Pilots poor value for special needs

New value-added measures being piloted by the Welsh Assembly could underestimate the performance of schools with a high proportion of special-needs pupils.

Only one of the methods takes account of special educational needs - an omission described as surprising by a government expert.

Professor David Reynolds, who lives in Wales and is a member of the Department for Education and Skills's value-added advisory group, said value-added measures were essential to help identify and learn from "truly good" schools, rather than those with good catchment areas.

But he added: "If you are not using SEN, schools with special units or a high proportion of SEN pupils may be disadvantaged because the true problems of their pupils may not be recognised.

"Previous attainment may pick up some of it, but not all."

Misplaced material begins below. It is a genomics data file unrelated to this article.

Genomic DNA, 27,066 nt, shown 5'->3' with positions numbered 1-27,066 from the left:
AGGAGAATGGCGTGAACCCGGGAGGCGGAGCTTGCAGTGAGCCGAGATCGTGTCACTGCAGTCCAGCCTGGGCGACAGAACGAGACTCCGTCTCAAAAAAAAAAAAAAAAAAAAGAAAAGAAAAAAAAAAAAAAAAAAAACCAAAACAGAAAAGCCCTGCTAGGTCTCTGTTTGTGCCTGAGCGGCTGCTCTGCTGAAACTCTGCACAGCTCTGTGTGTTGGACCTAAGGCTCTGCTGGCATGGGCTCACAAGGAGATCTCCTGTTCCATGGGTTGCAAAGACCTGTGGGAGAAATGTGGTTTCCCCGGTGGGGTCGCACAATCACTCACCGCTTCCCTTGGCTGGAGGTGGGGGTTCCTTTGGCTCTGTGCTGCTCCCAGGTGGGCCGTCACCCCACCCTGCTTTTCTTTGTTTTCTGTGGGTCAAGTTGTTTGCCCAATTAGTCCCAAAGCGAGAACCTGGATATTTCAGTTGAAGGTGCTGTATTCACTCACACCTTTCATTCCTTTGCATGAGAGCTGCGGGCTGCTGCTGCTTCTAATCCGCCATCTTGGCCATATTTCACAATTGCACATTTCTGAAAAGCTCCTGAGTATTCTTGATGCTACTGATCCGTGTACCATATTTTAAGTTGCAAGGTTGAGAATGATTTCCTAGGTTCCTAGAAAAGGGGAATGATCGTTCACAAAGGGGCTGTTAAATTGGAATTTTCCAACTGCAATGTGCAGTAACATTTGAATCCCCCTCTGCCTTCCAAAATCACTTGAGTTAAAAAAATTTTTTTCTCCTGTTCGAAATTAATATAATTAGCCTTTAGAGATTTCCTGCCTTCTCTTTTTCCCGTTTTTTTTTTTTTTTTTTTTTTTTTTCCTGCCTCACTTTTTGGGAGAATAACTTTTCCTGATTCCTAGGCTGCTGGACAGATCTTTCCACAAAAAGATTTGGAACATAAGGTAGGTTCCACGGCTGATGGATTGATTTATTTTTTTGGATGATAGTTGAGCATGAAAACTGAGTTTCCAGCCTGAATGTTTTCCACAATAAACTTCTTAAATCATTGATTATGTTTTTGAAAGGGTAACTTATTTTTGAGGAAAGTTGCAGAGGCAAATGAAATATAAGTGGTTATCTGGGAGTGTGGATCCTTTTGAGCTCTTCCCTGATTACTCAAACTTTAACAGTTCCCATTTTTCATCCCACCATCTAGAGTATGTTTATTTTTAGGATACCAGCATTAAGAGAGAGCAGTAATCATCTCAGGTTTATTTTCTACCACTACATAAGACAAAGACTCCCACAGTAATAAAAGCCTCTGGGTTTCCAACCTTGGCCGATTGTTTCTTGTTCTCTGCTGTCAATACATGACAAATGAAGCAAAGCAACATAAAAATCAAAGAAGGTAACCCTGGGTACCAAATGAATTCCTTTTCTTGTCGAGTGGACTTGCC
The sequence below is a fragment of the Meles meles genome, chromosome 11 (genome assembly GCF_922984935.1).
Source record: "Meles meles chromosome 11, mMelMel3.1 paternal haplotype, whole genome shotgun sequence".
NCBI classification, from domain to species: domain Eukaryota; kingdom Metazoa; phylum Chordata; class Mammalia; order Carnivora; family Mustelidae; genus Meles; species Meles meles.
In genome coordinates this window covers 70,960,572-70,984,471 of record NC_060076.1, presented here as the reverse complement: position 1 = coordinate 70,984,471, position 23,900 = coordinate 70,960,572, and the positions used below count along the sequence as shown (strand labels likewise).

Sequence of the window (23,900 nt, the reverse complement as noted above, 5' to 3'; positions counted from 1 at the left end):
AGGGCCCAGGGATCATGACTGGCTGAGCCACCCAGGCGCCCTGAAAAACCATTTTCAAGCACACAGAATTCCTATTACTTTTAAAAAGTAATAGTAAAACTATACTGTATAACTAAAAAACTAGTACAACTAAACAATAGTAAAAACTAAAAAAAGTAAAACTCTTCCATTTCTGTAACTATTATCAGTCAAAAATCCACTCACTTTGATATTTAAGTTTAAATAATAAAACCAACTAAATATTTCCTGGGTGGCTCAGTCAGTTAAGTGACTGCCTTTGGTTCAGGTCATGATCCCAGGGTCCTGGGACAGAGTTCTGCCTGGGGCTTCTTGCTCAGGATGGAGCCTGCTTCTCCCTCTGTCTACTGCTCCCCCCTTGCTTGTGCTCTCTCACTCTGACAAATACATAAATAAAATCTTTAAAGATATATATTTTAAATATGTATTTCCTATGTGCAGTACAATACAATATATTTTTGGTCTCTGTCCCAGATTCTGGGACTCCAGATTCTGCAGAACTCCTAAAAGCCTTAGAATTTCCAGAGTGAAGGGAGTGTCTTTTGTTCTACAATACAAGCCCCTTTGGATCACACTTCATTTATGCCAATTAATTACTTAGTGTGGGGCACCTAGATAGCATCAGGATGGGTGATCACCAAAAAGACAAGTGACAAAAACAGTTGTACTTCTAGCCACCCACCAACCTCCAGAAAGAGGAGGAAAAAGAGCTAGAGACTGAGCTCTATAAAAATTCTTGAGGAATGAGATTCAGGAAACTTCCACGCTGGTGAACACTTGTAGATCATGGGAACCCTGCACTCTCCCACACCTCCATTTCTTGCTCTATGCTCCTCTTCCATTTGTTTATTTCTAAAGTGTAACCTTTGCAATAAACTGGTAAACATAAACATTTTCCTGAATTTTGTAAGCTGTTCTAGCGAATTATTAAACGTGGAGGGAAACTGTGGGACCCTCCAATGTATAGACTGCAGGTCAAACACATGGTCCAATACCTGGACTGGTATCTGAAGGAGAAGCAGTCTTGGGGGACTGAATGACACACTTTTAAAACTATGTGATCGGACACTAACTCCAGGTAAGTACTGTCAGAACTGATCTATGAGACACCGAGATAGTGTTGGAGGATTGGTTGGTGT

The government has put out a tender to develop value-added indicators based on three models:

* previous attainment only;

* previous attainment, plus gender and month of birth;

* full contextual information, such as free school meals and demographic data.

It is expecting tenders to include SEN as a contextual factor under the third model, and to provide clear evidence of SEN's relevance to educational attainment.

LEAs in Wales have been buying a value-added package from the Fischer Family Trust for several years, and in 2004 the Assembly bought school and LEA-level value-added data from the trust.

Welsh schools were sent a selection of value-added indicators in March this year, measuring key stage progress and predicting future results based on recent attainment.

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